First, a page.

There've always been regional disasters. And then recovery. In 2007, the city of Greensburg, KS, was leveled by a tornado (that's a picture of Greensburg). A year later, the city was well under recovery, using green energy. From a Smithsonian article in 2009: Governor Kathleen Sebelius heard that Greensburg was planning to rebuild green. At a Topeka Statehouse news conference, she announced, "we have an opportunity of having the greenest town in rural America." The leaders of Greensburg decided to do one better: They wanted the greenest town in America, rural or urban.
And last week, here's a quote from an article about citizens of Greenburg:
The town has changed. There are new stores, homes, and a school, all in a town that's had to rebuild from scratch, like so many other towns across the country will now have to do.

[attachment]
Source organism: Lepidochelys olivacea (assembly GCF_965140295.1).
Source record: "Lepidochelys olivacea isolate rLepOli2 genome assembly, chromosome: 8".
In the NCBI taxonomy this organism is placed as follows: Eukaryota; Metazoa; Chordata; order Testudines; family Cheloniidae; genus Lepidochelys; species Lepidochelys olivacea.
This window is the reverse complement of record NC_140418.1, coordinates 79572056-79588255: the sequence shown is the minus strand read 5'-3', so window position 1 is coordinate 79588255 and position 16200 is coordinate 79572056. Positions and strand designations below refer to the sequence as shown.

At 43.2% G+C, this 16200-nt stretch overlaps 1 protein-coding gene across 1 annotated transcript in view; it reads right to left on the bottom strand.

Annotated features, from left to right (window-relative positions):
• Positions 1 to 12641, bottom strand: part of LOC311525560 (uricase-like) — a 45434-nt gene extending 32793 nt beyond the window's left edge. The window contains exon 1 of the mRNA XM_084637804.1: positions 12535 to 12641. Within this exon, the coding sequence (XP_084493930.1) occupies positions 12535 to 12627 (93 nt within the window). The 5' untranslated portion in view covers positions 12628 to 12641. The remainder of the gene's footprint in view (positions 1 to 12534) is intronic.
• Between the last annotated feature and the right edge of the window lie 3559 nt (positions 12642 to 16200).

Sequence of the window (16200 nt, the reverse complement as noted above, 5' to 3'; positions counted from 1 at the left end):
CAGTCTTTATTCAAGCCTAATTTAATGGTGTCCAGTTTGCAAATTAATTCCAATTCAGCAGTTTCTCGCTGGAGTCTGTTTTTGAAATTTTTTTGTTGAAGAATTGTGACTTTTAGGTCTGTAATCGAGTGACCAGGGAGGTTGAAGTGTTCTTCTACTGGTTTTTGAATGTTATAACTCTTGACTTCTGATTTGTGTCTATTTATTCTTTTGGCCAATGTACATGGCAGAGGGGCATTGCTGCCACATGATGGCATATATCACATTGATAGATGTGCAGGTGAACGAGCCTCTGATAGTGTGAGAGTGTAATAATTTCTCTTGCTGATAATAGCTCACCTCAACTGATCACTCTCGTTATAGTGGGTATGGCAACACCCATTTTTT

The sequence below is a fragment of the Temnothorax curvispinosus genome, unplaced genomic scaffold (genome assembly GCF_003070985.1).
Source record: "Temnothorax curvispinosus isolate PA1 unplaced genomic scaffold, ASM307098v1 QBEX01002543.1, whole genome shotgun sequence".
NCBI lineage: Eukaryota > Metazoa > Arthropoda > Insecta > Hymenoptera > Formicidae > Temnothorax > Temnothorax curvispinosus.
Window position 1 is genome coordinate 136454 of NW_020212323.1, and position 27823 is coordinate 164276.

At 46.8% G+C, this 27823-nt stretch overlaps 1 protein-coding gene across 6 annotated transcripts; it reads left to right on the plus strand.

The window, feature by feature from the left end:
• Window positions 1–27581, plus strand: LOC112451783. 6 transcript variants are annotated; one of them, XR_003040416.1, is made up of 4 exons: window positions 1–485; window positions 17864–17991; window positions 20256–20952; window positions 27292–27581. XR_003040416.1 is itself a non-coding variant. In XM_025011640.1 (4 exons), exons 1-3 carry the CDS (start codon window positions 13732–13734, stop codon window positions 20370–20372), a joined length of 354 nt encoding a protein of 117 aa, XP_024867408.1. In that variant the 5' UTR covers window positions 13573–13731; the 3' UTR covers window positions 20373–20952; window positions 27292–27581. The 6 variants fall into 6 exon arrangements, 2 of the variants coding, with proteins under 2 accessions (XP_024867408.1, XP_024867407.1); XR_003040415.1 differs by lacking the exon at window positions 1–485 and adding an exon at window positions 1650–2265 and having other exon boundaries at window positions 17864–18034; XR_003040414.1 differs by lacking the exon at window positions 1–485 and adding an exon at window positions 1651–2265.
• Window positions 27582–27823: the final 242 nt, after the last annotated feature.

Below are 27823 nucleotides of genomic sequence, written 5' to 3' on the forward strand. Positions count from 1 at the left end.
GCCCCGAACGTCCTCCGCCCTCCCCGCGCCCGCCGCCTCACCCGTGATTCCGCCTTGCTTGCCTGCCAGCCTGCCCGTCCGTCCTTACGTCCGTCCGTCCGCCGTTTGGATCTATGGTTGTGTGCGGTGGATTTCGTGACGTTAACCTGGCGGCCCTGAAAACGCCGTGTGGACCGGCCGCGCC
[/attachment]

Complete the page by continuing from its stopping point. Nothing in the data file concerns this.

The students’ bake sale raised $1,400 for tornado victims in Oklahoma and North Carolina. Undoubtedly, Alabama will be added to that list.
"We felt like that's a good way to give back, to teach our children to give back because of all that was given to us,” said first grade teacher, Laura Prosser.
It's that support that the school district educates its students, not only through books, but through helping other victims get back on their feet.
"We want to make sure we're a resource for anyone that's been through something like this,” said Kiowa County Superintendent, Darin HeadrickIt’s a way of embracing their past to help those with a future, similar to their own.
The problem right now, for Alabama, isn't recovery. The problem is survival--there's no water, no shelter, no food, no fuel. So if you can give, please do. The Red Cross, which I've personally seen in action, is taking donations--you can specify that your money go to assist the recovery in AL.